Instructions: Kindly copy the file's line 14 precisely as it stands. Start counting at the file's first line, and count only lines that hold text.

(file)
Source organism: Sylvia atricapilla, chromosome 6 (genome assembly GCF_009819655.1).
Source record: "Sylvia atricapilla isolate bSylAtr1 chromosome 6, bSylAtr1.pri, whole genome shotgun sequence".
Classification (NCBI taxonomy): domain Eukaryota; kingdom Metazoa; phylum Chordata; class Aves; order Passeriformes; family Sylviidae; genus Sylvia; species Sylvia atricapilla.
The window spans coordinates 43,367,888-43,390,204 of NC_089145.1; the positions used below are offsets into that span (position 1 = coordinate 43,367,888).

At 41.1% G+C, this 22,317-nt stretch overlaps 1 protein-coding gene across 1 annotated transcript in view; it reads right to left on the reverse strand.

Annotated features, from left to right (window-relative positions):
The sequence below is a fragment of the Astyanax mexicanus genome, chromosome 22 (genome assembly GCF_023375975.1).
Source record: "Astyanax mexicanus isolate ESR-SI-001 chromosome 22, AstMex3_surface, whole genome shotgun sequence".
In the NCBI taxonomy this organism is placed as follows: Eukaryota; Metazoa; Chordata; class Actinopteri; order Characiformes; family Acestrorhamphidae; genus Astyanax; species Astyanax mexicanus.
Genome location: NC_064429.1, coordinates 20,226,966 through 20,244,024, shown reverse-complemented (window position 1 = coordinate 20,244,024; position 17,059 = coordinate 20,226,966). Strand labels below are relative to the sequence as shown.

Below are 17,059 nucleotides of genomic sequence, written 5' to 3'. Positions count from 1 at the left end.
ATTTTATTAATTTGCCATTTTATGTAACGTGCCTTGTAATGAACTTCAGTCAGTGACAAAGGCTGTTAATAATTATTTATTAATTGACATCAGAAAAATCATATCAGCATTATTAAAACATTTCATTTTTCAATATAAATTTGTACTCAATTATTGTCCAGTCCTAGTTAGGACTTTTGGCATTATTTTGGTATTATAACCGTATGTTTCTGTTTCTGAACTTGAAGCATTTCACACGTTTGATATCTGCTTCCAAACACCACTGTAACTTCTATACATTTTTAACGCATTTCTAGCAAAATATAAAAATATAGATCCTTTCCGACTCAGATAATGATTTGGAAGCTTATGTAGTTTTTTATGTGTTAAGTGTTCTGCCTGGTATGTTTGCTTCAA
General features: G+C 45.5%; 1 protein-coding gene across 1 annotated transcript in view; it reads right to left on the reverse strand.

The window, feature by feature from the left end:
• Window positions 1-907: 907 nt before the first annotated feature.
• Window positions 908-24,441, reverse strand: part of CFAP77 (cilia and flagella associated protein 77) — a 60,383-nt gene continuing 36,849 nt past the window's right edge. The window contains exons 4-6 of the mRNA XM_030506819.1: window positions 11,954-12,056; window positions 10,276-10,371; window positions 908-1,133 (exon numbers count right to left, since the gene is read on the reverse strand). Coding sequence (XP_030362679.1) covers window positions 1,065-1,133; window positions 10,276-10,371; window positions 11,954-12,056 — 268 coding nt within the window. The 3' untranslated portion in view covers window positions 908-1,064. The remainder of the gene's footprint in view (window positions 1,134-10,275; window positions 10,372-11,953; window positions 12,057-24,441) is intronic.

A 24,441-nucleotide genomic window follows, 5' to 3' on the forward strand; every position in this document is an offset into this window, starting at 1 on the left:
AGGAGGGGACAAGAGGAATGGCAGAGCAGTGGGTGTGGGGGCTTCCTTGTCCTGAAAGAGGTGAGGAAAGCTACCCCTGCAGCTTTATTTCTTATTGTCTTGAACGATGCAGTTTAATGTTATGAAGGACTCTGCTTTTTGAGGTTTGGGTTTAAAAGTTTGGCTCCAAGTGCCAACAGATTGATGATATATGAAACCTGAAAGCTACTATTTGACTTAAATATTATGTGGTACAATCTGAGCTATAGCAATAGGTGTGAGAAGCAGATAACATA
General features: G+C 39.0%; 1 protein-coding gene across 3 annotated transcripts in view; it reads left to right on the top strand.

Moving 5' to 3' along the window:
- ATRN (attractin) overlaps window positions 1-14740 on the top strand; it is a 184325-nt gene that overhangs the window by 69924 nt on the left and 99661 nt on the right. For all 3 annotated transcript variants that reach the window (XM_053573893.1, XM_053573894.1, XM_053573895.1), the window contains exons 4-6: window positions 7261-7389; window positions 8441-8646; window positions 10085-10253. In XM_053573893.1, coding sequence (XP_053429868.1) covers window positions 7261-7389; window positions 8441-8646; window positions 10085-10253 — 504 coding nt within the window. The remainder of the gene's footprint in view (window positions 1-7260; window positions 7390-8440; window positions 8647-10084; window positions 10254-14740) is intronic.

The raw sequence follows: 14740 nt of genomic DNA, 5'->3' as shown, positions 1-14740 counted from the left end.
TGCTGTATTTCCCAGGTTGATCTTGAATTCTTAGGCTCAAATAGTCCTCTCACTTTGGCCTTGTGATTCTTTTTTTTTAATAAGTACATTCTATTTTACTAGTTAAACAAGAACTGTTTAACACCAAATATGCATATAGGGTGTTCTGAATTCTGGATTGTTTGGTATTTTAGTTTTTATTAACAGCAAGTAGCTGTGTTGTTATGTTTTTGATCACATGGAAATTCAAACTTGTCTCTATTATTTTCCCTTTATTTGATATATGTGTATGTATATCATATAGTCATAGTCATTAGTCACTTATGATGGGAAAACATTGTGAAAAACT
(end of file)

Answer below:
The window, feature by feature from the left end: